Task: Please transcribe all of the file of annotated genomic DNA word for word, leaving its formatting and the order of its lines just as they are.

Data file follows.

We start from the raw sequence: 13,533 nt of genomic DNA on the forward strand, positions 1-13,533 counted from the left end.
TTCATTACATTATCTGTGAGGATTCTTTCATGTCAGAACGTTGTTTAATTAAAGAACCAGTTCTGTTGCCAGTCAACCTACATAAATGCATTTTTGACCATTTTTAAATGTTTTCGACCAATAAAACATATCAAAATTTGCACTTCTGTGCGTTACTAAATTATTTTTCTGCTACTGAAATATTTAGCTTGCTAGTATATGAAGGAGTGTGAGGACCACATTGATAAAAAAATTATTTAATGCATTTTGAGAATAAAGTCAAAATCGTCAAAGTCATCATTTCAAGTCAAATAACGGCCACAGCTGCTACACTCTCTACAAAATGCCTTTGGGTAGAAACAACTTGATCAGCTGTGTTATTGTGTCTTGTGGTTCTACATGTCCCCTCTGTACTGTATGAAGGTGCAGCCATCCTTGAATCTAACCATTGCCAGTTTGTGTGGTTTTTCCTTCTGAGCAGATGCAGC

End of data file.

We start from the raw sequence: 13,533 nt of genomic DNA on the forward strand, positions 1-13,533 counted from the left end.
TTCATTACATTATCTGTGAGGATTCTTTCATGTCAGAACGTTGTTTAATTAAAGAACCAGTTCTGTTGCCAGTCAACCTACATAAATGCATTTTTGACCATTTTTAAATGTTTTCGACCAATAAAACATATCAAAATTTGCACTTCTGTGCGTTACTAAATTATTTTTCTGCTACTGAAATATTTAGCTTGCTAGTATATGAAGGAGTGTGAGGACCACATTGATAAAAAAATTATTTAATGCATTTTGAGAATAAAGTCAAAATCGTCAAAGTCATCATTTCAAGTCAAATAACGGCCACAGCTGCTACACTCTCTACAAAATGCCTTTGGGTAGAAACAACTTGATCAGCTGTGTTATTGTGTCTTGTGGTTCTACATGTCCCCTCTGTACTGTATGAAGGTGCAGCCATCCTTGAATCTAACCATTGCCAGTTTGTGTGGTTTTTCCTTCTGAGCAGATGCAGC